Anyone who has driven for a few years has no doubt had that flutter in their chest when they see the flashing blue and red lights in their rearview mirror.

    • Police can pull you over for a number of reasons
    • You don’t need to give anything other than your name, address, and driver’s licence if requested
    • If you’re asked to stay in the car, then stay in the car

    Being pulled over by the police, for whatever reason, can be a daunting and scary experience, particularly if you’ve not had much to do with those in the law before.

    Whether you have been stopped for speeding, or pulled over for a random breath test (RBT), you should keep in mind that police are doing their job.

    But also keep in mind that you have rights as a road user, and you are not obliged to answer any questions or give any other information other than your name, address, and hand over your driver’s licence, if requested.

    So, if you get pulled over at night and they ask where you’re going, you don’t have to answer. Or if you’re asked why you were driving in a particular manner, or in a certain direction, you don’t need to answer that, either. 

    But what about getting out of the car? Many of us will have had that inclination, but the common thought is that, if you’re pulled over, you should remain in your car. You might also want to put it in park or neutral, put the handbrake or parking brake on, and maybe even turn off the engine.

    If you’re going to stay in the car, and wish to film any interaction with an officer for whatever reason (which you are allowed to), then having the engine off is a good move. You don’t want to cop another fine for using your phone while driving…

    Note that in nearly all traffic policing situations, your interactions will be recorded, either by audio, video, or both. 

    If you want to get out of the car to discuss the situation with the officer, they may ask you to return to the vehicle, or may even tell you via the speaker on the vehicle to remain in the car before you attempt to get out.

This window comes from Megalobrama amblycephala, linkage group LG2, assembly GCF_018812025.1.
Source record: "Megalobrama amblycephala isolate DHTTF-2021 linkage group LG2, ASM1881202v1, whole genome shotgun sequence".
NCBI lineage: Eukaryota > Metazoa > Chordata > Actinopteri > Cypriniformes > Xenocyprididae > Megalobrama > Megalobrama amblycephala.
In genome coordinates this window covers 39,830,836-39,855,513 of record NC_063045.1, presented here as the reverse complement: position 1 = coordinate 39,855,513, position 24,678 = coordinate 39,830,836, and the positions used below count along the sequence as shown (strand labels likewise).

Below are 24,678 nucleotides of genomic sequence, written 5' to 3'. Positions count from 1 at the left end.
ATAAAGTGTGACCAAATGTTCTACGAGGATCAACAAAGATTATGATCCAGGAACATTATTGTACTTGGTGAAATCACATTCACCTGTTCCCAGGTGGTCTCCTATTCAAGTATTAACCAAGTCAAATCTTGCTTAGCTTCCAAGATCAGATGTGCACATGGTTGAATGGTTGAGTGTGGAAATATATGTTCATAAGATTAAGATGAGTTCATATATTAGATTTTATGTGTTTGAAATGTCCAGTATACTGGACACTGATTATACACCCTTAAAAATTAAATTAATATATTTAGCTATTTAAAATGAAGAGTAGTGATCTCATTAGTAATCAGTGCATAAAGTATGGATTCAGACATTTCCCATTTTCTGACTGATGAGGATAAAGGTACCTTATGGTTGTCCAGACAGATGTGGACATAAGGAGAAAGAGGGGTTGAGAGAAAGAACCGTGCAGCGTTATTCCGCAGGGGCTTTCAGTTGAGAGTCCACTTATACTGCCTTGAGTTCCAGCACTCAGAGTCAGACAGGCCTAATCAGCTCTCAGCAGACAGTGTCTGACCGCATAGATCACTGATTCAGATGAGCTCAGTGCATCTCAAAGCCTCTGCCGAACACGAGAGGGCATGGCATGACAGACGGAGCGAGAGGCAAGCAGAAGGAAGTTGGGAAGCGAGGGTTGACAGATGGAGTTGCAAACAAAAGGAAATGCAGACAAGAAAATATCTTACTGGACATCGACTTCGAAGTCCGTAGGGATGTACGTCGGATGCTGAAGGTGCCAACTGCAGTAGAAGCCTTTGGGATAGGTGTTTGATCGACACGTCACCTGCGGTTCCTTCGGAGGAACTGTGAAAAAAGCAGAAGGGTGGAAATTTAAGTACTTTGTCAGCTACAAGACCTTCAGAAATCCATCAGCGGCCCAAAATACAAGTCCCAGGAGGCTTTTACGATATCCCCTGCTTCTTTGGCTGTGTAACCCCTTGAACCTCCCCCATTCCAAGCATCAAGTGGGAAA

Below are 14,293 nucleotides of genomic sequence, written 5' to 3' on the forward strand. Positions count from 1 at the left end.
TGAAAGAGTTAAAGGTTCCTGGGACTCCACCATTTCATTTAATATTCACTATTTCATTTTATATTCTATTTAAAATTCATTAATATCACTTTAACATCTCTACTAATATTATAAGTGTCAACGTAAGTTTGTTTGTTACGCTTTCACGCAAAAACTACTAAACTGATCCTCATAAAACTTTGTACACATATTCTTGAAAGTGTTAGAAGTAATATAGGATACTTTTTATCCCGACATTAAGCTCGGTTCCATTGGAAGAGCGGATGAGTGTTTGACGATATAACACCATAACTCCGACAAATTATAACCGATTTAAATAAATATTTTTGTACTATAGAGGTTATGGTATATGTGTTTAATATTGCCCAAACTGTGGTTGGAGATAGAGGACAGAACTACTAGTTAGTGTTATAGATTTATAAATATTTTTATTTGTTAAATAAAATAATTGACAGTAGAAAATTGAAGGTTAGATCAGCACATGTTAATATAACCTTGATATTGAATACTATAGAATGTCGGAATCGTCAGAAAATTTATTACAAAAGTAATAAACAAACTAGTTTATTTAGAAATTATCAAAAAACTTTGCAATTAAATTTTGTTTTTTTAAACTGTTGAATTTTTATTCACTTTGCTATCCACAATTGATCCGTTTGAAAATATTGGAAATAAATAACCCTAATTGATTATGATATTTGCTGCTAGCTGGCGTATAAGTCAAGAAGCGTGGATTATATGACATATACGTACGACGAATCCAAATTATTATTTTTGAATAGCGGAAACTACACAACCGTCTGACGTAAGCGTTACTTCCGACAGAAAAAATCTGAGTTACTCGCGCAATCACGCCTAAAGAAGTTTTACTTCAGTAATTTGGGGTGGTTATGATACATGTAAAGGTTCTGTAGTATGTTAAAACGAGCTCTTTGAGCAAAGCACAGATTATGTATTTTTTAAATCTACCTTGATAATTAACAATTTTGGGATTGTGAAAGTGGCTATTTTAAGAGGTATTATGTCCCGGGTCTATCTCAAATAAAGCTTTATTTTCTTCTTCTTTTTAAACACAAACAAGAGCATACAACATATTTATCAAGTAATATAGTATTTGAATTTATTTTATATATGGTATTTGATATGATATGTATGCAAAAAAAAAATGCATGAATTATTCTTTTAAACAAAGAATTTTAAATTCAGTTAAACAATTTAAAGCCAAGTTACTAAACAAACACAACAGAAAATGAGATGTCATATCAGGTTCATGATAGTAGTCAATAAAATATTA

This could be in the interests of your safety. If you are pulled over on a busy road, or a main highway, then it is reasonable for an officer to want to stop you from walking on that roadway or too close to it, as a means of protecting you and other road users.

    Alternatively, if the officer believes you may be under the influence of alcohol, then you being inside a car is theoretically going to be safer than walking, inebriated, on or near a roadway.

    A NSW police officer we spoke to backed up that notion, telling CarExpert that while every traffic stop is based on individual circumstances, there’s no requirement to get in or out of the car.

    However, it is considered best practice for anyone who has been pulled over to stay in the car, in the aim of keeping everyone safe. 

    The officer recounted that people have been struck by other vehicles while getting out of their car to confront or converse with police, and likewise, there have been incidents where officers have been struck at the roadside.

    Further, while there is no legal requirement for someone to stay put and there is no offence that you can be charged with “unless you’re running away”, – it will always be the safest course of action to stay in your car.

    They also said that drivers who may have done the wrong thing could be more likely to be let off with a warning if they interact with officers in a responsible and respectful manner.

    As for the idea of not telling the officer anything other than your name and address, and not answering questions, it’s a matter of personal preference. But this officer told us that you’re “not doing yourself any favours” by being obtuse or difficult.

    As such, it is best to be polite, and if you’re in the wrong, admitting it may lead to leniency, or at least the cop feeling bad after they give you a ticket.

    Matt Campbell
    Matt Campbell is a Senior Contributor at CarExpert.
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